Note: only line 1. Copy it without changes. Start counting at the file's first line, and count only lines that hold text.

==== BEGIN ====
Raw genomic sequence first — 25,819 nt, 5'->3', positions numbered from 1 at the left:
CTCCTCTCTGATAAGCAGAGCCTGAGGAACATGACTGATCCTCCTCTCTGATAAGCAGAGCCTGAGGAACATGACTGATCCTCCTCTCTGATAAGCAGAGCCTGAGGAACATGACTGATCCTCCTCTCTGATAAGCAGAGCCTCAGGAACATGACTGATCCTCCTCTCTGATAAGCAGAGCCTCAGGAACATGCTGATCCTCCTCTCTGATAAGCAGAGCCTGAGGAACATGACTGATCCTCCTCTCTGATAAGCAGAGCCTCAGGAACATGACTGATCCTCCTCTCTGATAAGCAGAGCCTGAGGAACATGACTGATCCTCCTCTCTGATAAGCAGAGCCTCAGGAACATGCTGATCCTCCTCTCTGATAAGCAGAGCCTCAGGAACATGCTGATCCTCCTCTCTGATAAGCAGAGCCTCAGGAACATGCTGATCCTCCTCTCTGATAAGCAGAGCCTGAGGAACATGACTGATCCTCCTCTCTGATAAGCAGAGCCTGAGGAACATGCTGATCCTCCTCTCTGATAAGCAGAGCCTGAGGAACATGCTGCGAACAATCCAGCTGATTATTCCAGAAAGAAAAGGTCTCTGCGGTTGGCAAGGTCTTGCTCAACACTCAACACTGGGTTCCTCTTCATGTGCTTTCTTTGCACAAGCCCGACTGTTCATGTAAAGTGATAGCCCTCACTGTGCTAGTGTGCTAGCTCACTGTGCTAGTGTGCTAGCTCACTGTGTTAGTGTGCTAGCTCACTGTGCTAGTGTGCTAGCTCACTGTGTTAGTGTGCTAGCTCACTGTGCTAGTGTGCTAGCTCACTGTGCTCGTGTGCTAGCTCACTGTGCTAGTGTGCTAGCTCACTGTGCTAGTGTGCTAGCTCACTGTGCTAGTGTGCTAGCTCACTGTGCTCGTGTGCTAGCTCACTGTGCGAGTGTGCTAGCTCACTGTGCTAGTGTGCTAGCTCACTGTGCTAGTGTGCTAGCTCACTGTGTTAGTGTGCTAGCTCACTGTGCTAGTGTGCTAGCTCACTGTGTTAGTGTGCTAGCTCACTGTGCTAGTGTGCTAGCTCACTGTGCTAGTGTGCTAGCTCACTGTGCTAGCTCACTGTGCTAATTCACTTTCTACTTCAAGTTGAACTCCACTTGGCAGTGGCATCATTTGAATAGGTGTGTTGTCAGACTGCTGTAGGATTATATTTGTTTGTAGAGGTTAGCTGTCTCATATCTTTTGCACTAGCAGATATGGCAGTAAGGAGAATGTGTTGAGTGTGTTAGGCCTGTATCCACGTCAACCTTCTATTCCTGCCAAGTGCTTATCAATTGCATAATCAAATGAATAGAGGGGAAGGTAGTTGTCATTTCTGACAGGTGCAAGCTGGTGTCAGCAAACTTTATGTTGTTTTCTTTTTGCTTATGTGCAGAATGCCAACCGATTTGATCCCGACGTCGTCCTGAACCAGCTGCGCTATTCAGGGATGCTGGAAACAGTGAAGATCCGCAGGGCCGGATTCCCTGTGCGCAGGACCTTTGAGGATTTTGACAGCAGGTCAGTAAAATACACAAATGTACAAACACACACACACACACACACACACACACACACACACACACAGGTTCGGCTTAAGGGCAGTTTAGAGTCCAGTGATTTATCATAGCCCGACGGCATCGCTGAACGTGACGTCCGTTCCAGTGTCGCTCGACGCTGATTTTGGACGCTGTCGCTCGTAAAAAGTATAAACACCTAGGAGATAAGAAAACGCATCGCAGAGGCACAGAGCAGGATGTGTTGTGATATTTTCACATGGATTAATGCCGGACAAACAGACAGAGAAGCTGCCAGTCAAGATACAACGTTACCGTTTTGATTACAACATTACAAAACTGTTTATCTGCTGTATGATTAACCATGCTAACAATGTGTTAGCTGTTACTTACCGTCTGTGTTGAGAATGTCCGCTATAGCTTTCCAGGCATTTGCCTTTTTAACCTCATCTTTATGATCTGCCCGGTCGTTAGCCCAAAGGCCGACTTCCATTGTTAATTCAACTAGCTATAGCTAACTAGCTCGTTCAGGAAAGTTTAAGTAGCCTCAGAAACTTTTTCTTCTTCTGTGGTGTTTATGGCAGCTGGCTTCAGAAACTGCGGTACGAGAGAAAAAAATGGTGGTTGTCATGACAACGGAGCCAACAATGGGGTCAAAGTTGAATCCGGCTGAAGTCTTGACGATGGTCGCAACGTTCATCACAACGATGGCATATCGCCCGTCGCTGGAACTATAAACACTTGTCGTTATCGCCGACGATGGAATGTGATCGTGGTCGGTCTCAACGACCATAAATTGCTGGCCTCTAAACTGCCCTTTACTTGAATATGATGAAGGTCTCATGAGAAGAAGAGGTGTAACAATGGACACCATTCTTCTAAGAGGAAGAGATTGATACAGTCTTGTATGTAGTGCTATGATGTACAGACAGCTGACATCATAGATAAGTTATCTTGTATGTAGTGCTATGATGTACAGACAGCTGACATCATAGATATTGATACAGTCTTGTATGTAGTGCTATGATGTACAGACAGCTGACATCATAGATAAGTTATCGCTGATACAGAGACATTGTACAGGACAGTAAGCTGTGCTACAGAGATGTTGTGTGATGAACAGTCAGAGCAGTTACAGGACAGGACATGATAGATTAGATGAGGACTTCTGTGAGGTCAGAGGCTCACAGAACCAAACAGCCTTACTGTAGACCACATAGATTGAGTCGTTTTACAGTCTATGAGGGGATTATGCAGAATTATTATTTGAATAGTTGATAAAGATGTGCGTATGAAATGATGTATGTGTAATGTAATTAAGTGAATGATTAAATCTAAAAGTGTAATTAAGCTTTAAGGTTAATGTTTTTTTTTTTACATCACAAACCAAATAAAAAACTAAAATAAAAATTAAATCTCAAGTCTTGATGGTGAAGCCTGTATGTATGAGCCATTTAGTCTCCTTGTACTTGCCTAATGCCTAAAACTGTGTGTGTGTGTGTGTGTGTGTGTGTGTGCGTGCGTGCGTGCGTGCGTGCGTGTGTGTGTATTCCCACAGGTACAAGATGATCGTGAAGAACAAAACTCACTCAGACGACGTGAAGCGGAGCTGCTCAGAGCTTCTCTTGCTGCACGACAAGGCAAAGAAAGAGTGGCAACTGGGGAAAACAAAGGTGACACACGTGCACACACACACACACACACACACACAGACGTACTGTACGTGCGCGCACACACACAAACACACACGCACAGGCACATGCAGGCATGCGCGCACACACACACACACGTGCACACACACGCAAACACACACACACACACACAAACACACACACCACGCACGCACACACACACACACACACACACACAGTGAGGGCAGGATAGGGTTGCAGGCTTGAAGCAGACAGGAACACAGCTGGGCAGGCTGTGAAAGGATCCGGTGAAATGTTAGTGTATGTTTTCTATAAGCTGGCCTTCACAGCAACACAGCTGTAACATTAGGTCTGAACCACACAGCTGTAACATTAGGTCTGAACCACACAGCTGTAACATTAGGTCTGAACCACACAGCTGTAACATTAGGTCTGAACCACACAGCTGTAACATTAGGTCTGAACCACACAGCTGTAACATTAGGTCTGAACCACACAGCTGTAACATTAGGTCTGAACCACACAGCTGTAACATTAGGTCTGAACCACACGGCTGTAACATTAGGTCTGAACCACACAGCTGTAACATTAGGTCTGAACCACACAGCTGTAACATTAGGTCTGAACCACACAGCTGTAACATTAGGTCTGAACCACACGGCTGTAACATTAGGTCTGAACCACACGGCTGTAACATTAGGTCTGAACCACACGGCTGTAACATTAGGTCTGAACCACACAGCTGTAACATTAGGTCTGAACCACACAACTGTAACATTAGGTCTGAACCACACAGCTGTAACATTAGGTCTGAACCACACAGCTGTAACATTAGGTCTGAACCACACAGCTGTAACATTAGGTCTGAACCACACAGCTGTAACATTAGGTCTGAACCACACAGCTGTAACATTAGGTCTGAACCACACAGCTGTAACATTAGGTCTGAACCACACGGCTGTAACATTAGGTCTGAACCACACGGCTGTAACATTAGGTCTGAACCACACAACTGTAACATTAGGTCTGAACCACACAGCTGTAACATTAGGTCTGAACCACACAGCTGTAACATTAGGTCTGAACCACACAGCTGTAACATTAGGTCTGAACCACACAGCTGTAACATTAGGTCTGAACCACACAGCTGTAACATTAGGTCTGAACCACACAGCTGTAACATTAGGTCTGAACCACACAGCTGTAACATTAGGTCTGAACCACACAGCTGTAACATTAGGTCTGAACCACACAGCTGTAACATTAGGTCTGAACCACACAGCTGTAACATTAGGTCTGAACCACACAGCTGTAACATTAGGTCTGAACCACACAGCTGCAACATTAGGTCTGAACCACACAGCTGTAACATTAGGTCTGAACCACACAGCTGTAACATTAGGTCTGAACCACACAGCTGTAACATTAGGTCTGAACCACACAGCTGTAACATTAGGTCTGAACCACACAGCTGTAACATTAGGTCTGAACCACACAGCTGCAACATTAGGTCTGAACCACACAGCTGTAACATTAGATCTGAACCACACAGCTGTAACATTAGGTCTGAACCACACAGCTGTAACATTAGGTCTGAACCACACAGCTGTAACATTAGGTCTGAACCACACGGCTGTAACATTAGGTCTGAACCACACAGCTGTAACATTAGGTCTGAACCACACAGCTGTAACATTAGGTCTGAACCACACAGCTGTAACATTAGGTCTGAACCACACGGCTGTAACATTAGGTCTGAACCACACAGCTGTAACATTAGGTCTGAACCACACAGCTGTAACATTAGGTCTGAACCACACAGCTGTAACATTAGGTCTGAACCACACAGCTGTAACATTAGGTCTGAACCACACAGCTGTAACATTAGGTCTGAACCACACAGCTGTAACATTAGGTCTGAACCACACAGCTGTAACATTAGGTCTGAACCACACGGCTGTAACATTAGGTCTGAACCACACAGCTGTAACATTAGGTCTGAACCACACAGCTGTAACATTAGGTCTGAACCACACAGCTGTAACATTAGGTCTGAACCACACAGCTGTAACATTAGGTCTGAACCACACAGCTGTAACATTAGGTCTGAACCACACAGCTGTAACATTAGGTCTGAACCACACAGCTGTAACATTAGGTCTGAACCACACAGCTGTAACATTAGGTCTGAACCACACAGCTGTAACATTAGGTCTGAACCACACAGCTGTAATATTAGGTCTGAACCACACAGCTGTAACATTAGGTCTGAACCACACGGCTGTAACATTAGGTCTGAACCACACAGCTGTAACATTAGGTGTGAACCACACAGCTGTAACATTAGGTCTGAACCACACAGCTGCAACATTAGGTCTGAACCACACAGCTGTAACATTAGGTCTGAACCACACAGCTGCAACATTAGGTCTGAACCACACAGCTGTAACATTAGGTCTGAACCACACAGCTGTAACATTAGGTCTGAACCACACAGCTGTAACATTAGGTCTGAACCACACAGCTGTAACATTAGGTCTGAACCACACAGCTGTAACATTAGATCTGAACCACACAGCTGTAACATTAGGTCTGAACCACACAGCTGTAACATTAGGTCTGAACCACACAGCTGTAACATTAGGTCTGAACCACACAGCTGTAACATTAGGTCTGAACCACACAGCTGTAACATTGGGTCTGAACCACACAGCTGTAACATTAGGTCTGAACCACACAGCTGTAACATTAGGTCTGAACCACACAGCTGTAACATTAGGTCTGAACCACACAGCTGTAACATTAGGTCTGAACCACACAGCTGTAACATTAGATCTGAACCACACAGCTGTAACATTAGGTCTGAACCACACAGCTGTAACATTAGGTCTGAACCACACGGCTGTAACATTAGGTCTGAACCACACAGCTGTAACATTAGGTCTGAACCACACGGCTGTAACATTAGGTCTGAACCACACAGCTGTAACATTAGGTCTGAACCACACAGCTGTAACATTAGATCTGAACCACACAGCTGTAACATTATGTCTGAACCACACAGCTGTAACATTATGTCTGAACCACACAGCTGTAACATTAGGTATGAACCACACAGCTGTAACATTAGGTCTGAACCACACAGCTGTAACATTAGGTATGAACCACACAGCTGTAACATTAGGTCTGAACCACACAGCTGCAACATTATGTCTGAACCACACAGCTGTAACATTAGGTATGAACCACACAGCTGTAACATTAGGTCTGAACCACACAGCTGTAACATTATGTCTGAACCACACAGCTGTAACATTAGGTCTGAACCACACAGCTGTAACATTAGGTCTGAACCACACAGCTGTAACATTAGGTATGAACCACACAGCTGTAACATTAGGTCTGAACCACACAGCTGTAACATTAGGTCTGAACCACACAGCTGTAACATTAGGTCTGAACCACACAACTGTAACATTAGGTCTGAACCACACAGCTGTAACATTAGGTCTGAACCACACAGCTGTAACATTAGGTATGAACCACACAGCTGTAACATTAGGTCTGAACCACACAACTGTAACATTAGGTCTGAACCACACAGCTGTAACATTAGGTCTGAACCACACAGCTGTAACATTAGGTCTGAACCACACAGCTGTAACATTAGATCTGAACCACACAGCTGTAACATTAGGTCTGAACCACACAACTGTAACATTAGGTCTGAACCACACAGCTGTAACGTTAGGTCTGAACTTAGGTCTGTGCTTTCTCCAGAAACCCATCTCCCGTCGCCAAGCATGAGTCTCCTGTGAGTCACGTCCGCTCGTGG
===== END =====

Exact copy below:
Raw genomic sequence first — 25,819 nt, 5'->3', positions numbered from 1 at the left: